How the Golden Globes Lost All Credibility In My Eyes

Posted by film On December - 20 - 2010

Morgan Freeman in Red having a word with a HFPA Representative.

By Sean Kelly

December 14th saw the announcement of the nominations for the Golden Globe awards. Traditionally, the awards have been good at predicting the films that would later go on to win at the Oscars. However, looking at the list this year, I couldn’t help but scratch my head at some of the nominations. There’s nothing wrong with the nominations for “Best Picture – Drama” and I am sure that all five of those nominees will be among the ten nominated for the Oscars.

However, the nominations that had me scratching my head belongs to the always cryptic category of “Best Picture – Comedy/Musical.” This has always been a funny category for me, since it seems that the Hollywood Foreign Press Association has often nominated films that barely fit either of those two categories. That is definitely the case for this year.

It’s not all misses – the nominee that seems the best fit in the category is The Kids Are Alright and it’s safe to call this indie comedy the likely winner. Also, I have no real argument against the nomination of the action/comedy Red even if in the long run the film is more action than comedy. Read the rest of this entry »

Globetrotting at TIFF 2010

Posted by film On September - 22 - 2010

By Shane McNeil

Another year has come and gone for Toronto’s favourite circus of cinema and schmooze.

While it’s easy to use the 11 days to chase stars and get advance looks at the year’s Oscar contenders (or, as the case may be, a week’s head-start on seeing Easy A), some of the world’s most renowned and some undiscovered filmmakers have the chance to strut their stuff for Toronto’s cinephiles.

Here’s a round-up of just one way to have effectively killed off the last 10 days with a round-the-world trip in darkened theatres.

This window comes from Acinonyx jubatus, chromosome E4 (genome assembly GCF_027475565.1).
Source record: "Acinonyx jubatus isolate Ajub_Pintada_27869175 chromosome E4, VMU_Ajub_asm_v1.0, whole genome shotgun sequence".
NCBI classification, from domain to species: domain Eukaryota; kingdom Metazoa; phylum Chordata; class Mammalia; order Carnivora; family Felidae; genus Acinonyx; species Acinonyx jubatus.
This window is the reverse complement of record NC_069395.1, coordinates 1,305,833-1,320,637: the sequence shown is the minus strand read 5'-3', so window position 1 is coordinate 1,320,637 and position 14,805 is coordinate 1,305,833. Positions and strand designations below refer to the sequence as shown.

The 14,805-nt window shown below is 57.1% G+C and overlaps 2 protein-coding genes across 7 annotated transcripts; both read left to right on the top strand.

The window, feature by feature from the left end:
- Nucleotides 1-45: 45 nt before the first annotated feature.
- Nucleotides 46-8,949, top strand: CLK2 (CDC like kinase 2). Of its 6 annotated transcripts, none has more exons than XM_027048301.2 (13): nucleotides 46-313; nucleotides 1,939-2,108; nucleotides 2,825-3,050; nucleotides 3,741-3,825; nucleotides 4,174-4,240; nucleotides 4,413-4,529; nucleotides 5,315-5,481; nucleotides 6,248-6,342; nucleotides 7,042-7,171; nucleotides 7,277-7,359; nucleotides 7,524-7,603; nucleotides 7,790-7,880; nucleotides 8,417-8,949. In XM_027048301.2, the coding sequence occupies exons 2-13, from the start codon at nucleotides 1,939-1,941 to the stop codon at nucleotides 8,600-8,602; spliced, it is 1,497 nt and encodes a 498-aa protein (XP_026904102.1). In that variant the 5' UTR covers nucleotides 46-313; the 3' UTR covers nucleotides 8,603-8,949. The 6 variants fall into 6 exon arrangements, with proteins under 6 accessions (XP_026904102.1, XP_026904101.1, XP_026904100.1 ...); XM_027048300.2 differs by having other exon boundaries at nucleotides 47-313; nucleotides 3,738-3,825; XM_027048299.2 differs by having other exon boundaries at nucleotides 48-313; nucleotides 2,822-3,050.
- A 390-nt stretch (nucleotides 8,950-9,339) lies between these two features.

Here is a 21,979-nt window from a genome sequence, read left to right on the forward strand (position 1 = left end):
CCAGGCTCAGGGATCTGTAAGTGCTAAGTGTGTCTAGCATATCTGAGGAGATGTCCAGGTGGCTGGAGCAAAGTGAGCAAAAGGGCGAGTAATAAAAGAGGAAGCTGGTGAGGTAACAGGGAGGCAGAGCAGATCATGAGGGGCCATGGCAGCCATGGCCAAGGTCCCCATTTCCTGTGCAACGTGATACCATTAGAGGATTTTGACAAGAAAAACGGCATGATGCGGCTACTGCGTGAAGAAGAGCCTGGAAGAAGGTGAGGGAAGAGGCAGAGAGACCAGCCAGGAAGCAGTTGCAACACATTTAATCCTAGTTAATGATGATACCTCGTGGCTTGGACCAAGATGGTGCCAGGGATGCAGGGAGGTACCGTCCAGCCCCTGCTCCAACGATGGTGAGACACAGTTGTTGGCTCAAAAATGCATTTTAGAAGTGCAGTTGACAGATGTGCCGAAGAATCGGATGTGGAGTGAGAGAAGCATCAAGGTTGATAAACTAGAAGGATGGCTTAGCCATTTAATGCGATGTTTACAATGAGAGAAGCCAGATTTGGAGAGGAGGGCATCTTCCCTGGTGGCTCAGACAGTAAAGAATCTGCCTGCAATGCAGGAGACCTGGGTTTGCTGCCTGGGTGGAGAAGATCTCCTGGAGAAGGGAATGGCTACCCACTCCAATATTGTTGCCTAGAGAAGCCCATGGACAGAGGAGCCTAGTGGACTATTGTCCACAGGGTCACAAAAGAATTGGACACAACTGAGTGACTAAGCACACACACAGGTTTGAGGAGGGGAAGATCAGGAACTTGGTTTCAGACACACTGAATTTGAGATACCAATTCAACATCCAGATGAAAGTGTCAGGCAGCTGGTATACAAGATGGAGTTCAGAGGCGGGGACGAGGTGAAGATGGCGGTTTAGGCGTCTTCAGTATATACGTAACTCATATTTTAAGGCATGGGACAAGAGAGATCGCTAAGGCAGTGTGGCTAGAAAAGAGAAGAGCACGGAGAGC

Mexico: Gareth Edwards created a sci-fi fantasy that pits two Americans against a host of giant monsters that threaten the sovereignty and security of the U.S. in Monsters. While not on par with some of the recent creature-feature/social-issues classics, it might garner a look when it hits multiplexes. Still baffled with why this made TIFF though, especially outside Midnight Madness. Read the rest of this entry »

TIFF 2010 – The Rest Reviewed

Posted by film On September - 21 - 2010

Director Richard Ayoade's "Submarine."By Sean Kelly

I saw a whopping 14 films during this year’s Toronto International Film Festival, which is actually quite small when you consider the fact that the most hardcore festival-goers tend to see up to 50 films. Still, I saw an average of three films a day, with screening days starting at noon and ending around 11:30. As such, while I would have loved to write full reviews for all the films I’ve seen, it was pretty much impossible. Now with the festival over, I’d like to touch on the remaining films I saw this year.

Directed by Richard Ayoade
Part of the Special Presentations Programme.

As the film begins with the main character imagining the increasingly extravagant ways he would like to be remembered if he died, I knew this film was going to be special. This is one smart and funny British comedy about a 15 year old boy, who sees the world in his own ironic way. I definitely consider this to be one of the highlights of this year’s festival and if you love the films of the UK, you are sure to love Submarine. Read the rest of this entry »

TIFF 2010: Buried Reviewed

Posted by film On September - 16 - 2010

Screenwriter Chris Sparling, director Rodrigo Cortes and star Ryan Reynolds attended the screening and fielded a Q&A session.

Directed by Rodrigo Cortés
Part of the Special Presentations Programme

By Sean Kelly

Buried was probably the film I was most anticipating to see at TIFF this year. I always thought the premise of a one-actor show was quite intriguing. In addition, the film was getting good buzz since its first showing at Sundance. After seeing the film, I’m happy to say that it most definitely met my expectations.

As you may know, the entire film consists of Ryan Reynolds trapped within a coffin that is buried underground. One would wonder how you can make a good film with this seemingly limited premise, however, it truly is quite suspenseful. Read the rest of this entry »